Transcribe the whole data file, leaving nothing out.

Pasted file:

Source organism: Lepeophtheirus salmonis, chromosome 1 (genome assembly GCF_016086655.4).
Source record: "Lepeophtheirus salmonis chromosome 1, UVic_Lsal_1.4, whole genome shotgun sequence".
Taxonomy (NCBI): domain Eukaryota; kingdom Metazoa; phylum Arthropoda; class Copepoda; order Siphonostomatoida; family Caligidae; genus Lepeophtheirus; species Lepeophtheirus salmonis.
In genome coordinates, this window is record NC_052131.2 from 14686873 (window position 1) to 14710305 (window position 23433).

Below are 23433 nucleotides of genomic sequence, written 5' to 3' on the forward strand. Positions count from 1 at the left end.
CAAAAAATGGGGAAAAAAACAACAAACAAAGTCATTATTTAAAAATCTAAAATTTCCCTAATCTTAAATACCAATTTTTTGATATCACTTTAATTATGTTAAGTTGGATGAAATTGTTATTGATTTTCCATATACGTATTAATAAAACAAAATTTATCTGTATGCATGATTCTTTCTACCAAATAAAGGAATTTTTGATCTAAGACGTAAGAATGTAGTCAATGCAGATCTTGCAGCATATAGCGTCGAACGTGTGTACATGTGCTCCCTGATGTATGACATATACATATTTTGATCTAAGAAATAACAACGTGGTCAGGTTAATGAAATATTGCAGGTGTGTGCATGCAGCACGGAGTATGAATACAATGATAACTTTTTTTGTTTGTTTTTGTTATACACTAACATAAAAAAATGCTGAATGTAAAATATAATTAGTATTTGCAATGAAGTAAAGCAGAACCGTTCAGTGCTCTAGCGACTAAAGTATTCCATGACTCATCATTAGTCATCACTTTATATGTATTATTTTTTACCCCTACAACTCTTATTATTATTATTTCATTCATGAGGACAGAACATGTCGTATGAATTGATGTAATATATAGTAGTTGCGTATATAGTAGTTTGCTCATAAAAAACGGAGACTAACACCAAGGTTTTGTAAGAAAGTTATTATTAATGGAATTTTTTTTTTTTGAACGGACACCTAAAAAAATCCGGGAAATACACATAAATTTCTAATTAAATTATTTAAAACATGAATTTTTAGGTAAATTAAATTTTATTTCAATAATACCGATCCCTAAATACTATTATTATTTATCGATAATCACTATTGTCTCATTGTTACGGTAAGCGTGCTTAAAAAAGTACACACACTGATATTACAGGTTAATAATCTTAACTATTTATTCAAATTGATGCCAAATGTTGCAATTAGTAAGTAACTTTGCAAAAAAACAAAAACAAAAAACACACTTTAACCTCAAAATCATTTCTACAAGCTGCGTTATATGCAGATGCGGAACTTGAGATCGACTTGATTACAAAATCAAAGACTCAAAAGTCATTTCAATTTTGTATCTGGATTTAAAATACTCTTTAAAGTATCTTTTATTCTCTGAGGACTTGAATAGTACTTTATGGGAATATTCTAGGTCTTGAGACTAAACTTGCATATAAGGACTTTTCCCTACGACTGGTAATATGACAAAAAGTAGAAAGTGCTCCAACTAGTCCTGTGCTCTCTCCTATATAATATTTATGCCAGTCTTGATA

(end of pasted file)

Source organism: Lepeophtheirus salmonis, chromosome 1 (genome assembly GCF_016086655.4).
Source record: "Lepeophtheirus salmonis chromosome 1, UVic_Lsal_1.4, whole genome shotgun sequence".
Taxonomy (NCBI): domain Eukaryota; kingdom Metazoa; phylum Arthropoda; class Copepoda; order Siphonostomatoida; family Caligidae; genus Lepeophtheirus; species Lepeophtheirus salmonis.
In genome coordinates, this window is record NC_052131.2 from 14686873 (window position 1) to 14710305 (window position 23433).

Below are 23433 nucleotides of genomic sequence, written 5' to 3' on the forward strand. Positions count from 1 at the left end.
CAAAAAATGGGGAAAAAAACAACAAACAAAGTCATTATTTAAAAATCTAAAATTTCCCTAATCTTAAATACCAATTTTTTGATATCACTTTAATTATGTTAAGTTGGATGAAATTGTTATTGATTTTCCATATACGTATTAATAAAACAAAATTTATCTGTATGCATGATTCTTTCTACCAAATAAAGGAATTTTTGATCTAAGACGTAAGAATGTAGTCAATGCAGATCTTGCAGCATATAGCGTCGAACGTGTGTACATGTGCTCCCTGATGTATGACATATACATATTTTGATCTAAGAAATAACAACGTGGTCAGGTTAATGAAATATTGCAGGTGTGTGCATGCAGCACGGAGTATGAATACAATGATAACTTTTTTTGTTTGTTTTTGTTATACACTAACATAAAAAAATGCTGAATGTAAAATATAATTAGTATTTGCAATGAAGTAAAGCAGAACCGTTCAGTGCTCTAGCGACTAAAGTATTCCATGACTCATCATTAGTCATCACTTTATATGTATTATTTTTTACCCCTACAACTCTTATTATTATTATTTCATTCATGAGGACAGAACATGTCGTATGAATTGATGTAATATATAGTAGTTGCGTATATAGTAGTTTGCTCATAAAAAACGGAGACTAACACCAAGGTTTTGTAAGAAAGTTATTATTAATGGAATTTTTTTTTTTTGAACGGACACCTAAAAAAATCCGGGAAATACACATAAATTTCTAATTAAATTATTTAAAACATGAATTTTTAGGTAAATTAAATTTTATTTCAATAATACCGATCCCTAAATACTATTATTATTTATCGATAATCACTATTGTCTCATTGTTACGGTAAGCGTGCTTAAAAAAGTACACACACTGATATTACAGGTTAATAATCTTAACTATTTATTCAAATTGATGCCAAATGTTGCAATTAGTAAGTAACTTTGCAAAAAAACAAAAACAAAAAACACACTTTAACCTCAAAATCATTTCTACAAGCTGCGTTATATGCAGATGCGGAACTTGAGATCGACTTGATTACAAAATCAAAGACTCAAAAGTCATTTCAATTTTGTATCTGGATTTAAAATACTCTTTAAAGTATCTTTTATTCTCTGAGGACTTGAATAGTACTTTATGGGAATATTCTAGGTCTTGAGACTAAACTTGCATATAAGGACTTTTCCCTACGACTGGTAATATGACAAAAAGTAGAAAGTGCTCCAACTAGTCCTGTGCTCTCTCCTATATAATATTTATGCCAGTCTTGATA